Does behavioral obesity treatment delivered in rural primary care settings via in-clinic group visits or telephone group visits improve weight loss compared with the fee-for-service model with in-clinic individual visits?
In this cluster randomized trial that included 1407 participants, in-clinic group visits, compared with in-clinic individual visits, resulted in significantly greater mean weight loss at 24 months (–4.4 kg vs –2.6 kg, respectively), and the difference between telephone-based group visits and in-clinic individual visits was not significantly different (–3.9 kg vs –2.6 kg).
In rural primary care practices, behavioral weight loss therapy delivered via in-clinic group visits resulted in statistically significantly greater weight loss than in-clinic individual visits, although the difference was small and of uncertain clinical importance.
Rural populations have a higher prevalence of obesity and poor access to weight loss programs. Effective models for treating obesity in rural clinical practice are needed.
To compare the Medicare Intensive Behavioral Therapy for Obesity fee-for-service model with 2 alternatives: in-clinic group visits based on a patient-centered medical home model and telephone-based group visits based on a disease management model.
Design, Setting, and Participants
Cluster randomized trial conducted in 36 primary care practices in the rural Midwestern US. Inclusion criteria included age 20 to 75 years and body mass index of 30 to 45. Participants were enrolled from February 2016 to October 2017. Final follow-up occurred in December 2019.
All participants received a lifestyle intervention focused on diet, physical activity, and behavior change strategies. In the fee-for-service intervention (n = 473), practice-employed clinicians provided 15-minute in-clinic individual visits at a frequency similar to that reimbursed by Medicare (weekly for 1 month, biweekly for 5 months, and monthly thereafter). In the in-clinic group intervention (n = 468), practice-employed clinicians delivered group visits that were weekly for 3 months, biweekly for 3 months, and monthly thereafter. In the telephone group intervention (n = 466), patients received the same intervention as the in-clinic group intervention, but sessions were delivered remotely via conference calls by centralized staff.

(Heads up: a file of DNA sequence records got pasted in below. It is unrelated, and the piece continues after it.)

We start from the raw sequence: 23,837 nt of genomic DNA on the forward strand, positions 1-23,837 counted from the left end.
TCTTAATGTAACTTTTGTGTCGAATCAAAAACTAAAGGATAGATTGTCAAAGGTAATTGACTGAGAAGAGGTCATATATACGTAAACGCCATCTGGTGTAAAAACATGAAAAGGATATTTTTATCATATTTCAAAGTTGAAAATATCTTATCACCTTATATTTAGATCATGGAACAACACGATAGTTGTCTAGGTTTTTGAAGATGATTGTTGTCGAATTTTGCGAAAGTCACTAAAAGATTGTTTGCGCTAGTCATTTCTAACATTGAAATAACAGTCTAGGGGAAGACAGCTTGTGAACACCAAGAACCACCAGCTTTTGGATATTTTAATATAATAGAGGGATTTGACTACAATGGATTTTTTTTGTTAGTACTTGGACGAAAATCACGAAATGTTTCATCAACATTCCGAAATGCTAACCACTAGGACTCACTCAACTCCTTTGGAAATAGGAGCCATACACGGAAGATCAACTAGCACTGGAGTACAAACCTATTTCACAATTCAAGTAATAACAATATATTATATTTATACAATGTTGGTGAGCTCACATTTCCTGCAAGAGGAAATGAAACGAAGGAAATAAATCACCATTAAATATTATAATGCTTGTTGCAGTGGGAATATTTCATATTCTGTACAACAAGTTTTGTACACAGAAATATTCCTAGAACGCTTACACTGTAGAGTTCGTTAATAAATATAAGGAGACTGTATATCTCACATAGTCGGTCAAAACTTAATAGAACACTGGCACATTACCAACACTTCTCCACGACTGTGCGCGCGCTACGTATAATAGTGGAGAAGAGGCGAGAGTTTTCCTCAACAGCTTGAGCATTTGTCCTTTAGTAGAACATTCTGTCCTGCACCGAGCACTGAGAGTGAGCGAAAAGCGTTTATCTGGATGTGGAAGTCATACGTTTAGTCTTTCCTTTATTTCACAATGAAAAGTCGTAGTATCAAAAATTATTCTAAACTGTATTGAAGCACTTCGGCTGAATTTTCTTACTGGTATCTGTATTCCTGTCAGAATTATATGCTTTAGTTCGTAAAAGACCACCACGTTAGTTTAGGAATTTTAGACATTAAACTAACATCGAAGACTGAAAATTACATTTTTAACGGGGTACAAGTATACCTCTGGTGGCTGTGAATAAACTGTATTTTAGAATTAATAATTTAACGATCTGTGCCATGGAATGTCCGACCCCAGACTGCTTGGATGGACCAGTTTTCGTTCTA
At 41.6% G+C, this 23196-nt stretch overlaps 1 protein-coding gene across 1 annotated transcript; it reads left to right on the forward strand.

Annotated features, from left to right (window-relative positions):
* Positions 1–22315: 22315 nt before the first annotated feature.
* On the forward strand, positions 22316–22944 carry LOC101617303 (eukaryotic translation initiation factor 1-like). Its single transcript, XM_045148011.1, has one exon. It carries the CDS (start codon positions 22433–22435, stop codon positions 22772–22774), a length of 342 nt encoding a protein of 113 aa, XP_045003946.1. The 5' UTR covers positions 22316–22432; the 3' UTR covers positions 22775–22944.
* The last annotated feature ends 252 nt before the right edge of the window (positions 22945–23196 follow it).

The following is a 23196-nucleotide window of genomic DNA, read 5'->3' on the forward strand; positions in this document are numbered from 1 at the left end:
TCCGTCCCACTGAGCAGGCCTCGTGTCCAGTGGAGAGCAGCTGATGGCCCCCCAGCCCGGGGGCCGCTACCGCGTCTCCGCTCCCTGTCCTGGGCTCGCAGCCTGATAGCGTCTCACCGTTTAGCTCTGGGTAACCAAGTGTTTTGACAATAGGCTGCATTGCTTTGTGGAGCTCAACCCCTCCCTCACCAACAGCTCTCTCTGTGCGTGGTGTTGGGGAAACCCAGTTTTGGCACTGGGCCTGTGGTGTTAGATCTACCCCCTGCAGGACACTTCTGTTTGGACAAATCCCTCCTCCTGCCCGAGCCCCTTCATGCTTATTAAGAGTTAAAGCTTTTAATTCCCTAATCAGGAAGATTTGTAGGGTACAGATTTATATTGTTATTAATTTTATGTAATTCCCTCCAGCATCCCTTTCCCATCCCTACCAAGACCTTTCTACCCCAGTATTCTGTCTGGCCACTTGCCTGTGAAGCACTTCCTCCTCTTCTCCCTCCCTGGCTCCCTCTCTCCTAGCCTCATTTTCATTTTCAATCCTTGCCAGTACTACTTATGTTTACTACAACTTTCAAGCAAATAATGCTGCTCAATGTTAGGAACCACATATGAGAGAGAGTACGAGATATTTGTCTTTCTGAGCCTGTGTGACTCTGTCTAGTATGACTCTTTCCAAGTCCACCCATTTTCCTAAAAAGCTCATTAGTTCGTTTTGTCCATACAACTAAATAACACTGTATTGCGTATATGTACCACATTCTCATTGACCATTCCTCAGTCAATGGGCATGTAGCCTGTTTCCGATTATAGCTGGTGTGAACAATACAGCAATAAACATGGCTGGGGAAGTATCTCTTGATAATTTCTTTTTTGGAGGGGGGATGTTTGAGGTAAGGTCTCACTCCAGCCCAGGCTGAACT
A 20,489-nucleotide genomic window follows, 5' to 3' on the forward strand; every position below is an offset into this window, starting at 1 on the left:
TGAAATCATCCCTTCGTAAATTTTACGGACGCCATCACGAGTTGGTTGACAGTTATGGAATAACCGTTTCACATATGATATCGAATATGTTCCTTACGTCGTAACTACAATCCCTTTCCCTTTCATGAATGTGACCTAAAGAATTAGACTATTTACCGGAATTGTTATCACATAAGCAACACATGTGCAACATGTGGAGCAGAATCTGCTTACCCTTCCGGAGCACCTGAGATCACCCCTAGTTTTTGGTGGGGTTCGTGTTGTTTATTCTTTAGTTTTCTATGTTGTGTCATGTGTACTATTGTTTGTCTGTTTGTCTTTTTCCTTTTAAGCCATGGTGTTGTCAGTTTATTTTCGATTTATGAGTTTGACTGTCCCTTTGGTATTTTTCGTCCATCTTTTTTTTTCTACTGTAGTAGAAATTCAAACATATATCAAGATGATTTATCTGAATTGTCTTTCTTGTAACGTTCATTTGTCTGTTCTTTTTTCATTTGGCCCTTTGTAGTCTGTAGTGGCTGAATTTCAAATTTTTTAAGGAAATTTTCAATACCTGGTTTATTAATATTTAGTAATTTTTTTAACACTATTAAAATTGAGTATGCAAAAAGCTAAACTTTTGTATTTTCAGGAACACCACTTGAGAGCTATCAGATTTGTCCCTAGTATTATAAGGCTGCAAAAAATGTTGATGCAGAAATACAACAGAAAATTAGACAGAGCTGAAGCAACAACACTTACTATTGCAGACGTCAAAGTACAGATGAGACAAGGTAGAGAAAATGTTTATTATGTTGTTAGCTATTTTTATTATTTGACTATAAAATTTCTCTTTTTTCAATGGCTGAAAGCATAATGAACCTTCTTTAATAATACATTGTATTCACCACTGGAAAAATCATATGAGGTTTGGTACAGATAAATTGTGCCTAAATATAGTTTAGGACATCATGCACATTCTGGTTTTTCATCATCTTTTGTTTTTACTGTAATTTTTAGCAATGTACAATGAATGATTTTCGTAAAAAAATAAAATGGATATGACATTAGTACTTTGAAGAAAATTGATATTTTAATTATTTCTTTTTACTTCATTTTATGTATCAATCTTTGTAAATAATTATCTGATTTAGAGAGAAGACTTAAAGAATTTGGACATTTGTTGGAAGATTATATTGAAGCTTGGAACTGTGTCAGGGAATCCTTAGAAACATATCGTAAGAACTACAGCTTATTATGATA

Main Outcomes and Measures
The primary outcome was weight change at 24 months. A minimum clinically important difference was defined as 2.75 kg.
Among 1407 participants (mean age, 54.7 [SD, 11.8] years; baseline body mass index, 36.7 [SD, 4.0]; 1081 [77%] women), 1220 (87%) completed the trial. Mean weight loss at 24 months was –4.4 kg (95% CI, –5.5 to –3.4 kg) in the in-clinic group intervention, –3.9 kg (95% CI, –5.0 to –2.9 kg) in the telephone group intervention, and –2.6 kg (95% CI, –3.6 to –1.5 kg) in the in-clinic individual intervention. Compared with the in-clinic individual intervention, the mean difference in weight change was –1.9 kg (97.5% CI, –3.5 to –0.2 kg; P = .01) for the in-clinic group intervention and –1.4 kg (97.5% CI, –3.0 to 0.3 kg; P = .06) for the telephone group intervention.
Conclusions and Relevance
Among patients with obesity in rural primary care clinics, in-clinic group visits but not telephone-based group visits, compared with in-clinic individual visits, resulted in statistically significantly greater weight loss at 24 months. However, the differences were small in magnitude and of uncertain clinical importance.
ClinicalTrials.gov Identifier: NCT02456636
Befort CA, VanWormer JJ, Desouza C, et al. Effect of Behavioral Therapy With In-Clinic or Telephone Group Visits vs In-Clinic Individual Visits on Weight Loss Among Patients With Obesity in Rural Clinical Practice: A Randomized Clinical Trial. JAMA. 2021;325(4):363–372. doi:10.1001/jama.2020.25855
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